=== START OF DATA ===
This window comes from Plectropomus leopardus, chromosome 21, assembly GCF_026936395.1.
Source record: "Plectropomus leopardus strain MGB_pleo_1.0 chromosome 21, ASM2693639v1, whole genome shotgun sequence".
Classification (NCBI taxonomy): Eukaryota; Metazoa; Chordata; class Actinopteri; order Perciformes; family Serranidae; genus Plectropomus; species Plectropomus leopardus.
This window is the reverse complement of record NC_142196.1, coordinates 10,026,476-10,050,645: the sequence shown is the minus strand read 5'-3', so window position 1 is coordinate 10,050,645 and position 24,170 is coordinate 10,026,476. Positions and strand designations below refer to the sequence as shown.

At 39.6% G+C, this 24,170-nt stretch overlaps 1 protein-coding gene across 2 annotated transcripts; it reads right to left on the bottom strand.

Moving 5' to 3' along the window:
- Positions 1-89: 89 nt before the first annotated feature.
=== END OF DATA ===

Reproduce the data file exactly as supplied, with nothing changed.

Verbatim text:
This window comes from Plectropomus leopardus, chromosome 21, assembly GCF_026936395.1.
Source record: "Plectropomus leopardus strain MGB_pleo_1.0 chromosome 21, ASM2693639v1, whole genome shotgun sequence".
Classification (NCBI taxonomy): Eukaryota; Metazoa; Chordata; class Actinopteri; order Perciformes; family Serranidae; genus Plectropomus; species Plectropomus leopardus.
This window is the reverse complement of record NC_142196.1, coordinates 10,026,476-10,050,645: the sequence shown is the minus strand read 5'-3', so window position 1 is coordinate 10,050,645 and position 24,170 is coordinate 10,026,476. Positions and strand designations below refer to the sequence as shown.

At 39.6% G+C, this 24,170-nt stretch overlaps 1 protein-coding gene across 2 annotated transcripts; it reads right to left on the bottom strand.

Moving 5' to 3' along the window:
- Positions 1-89: 89 nt before the first annotated feature.